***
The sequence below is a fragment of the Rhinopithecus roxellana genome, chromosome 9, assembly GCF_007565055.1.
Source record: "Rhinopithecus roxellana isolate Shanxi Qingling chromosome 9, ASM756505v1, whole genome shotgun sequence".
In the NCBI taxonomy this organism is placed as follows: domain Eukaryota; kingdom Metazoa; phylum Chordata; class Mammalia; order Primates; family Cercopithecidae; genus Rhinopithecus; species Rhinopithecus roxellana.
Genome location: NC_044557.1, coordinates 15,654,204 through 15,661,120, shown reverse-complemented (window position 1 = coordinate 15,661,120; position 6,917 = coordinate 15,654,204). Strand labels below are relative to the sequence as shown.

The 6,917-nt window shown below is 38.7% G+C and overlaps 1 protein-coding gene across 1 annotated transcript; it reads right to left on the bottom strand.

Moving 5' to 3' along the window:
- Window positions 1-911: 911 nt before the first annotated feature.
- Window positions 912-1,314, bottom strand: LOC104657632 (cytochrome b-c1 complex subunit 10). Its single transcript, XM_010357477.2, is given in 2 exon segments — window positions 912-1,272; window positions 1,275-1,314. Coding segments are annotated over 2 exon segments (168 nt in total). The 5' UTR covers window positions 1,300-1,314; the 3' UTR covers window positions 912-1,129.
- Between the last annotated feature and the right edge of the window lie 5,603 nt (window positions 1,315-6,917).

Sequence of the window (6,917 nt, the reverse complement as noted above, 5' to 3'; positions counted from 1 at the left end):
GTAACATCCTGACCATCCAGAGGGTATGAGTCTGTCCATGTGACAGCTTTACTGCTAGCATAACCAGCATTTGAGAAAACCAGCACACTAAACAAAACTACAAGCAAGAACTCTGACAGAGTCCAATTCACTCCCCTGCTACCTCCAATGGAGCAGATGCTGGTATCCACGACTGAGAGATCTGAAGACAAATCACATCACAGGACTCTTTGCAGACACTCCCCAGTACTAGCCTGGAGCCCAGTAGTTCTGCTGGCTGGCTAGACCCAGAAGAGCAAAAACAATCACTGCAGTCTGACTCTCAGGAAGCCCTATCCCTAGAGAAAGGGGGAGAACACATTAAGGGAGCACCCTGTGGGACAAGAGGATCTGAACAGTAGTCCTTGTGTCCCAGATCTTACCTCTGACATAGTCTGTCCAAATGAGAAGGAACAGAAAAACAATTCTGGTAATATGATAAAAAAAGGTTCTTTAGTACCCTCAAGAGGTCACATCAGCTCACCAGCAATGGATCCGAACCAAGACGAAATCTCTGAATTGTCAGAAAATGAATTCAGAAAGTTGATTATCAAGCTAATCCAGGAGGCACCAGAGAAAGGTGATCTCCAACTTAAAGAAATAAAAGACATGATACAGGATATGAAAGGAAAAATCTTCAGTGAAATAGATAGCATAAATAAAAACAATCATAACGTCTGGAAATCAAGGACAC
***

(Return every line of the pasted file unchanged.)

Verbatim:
The sequence below is a fragment of the Rhinopithecus roxellana genome, chromosome 9, assembly GCF_007565055.1.
Source record: "Rhinopithecus roxellana isolate Shanxi Qingling chromosome 9, ASM756505v1, whole genome shotgun sequence".
In the NCBI taxonomy this organism is placed as follows: domain Eukaryota; kingdom Metazoa; phylum Chordata; class Mammalia; order Primates; family Cercopithecidae; genus Rhinopithecus; species Rhinopithecus roxellana.
Genome location: NC_044557.1, coordinates 15,654,204 through 15,661,120, shown reverse-complemented (window position 1 = coordinate 15,661,120; position 6,917 = coordinate 15,654,204). Strand labels below are relative to the sequence as shown.

The 6,917-nt window shown below is 38.7% G+C and overlaps 1 protein-coding gene across 1 annotated transcript; it reads right to left on the bottom strand.

Moving 5' to 3' along the window:
- Window positions 1-911: 911 nt before the first annotated feature.
- Window positions 912-1,314, bottom strand: LOC104657632 (cytochrome b-c1 complex subunit 10). Its single transcript, XM_010357477.2, is given in 2 exon segments — window positions 912-1,272; window positions 1,275-1,314. Coding segments are annotated over 2 exon segments (168 nt in total). The 5' UTR covers window positions 1,300-1,314; the 3' UTR covers window positions 912-1,129.
- Between the last annotated feature and the right edge of the window lie 5,603 nt (window positions 1,315-6,917).

Sequence of the window (6,917 nt, the reverse complement as noted above, 5' to 3'; positions counted from 1 at the left end):
GTAACATCCTGACCATCCAGAGGGTATGAGTCTGTCCATGTGACAGCTTTACTGCTAGCATAACCAGCATTTGAGAAAACCAGCACACTAAACAAAACTACAAGCAAGAACTCTGACAGAGTCCAATTCACTCCCCTGCTACCTCCAATGGAGCAGATGCTGGTATCCACGACTGAGAGATCTGAAGACAAATCACATCACAGGACTCTTTGCAGACACTCCCCAGTACTAGCCTGGAGCCCAGTAGTTCTGCTGGCTGGCTAGACCCAGAAGAGCAAAAACAATCACTGCAGTCTGACTCTCAGGAAGCCCTATCCCTAGAGAAAGGGGGAGAACACATTAAGGGAGCACCCTGTGGGACAAGAGGATCTGAACAGTAGTCCTTGTGTCCCAGATCTTACCTCTGACATAGTCTGTCCAAATGAGAAGGAACAGAAAAACAATTCTGGTAATATGATAAAAAAAGGTTCTTTAGTACCCTCAAGAGGTCACATCAGCTCACCAGCAATGGATCCGAACCAAGACGAAATCTCTGAATTGTCAGAAAATGAATTCAGAAAGTTGATTATCAAGCTAATCCAGGAGGCACCAGAGAAAGGTGATCTCCAACTTAAAGAAATAAAAGACATGATACAGGATATGAAAGGAAAAATCTTCAGTGAAATAGATAGCATAAATAAAAACAATCATAACGTCTGGAAATCAAGGACAC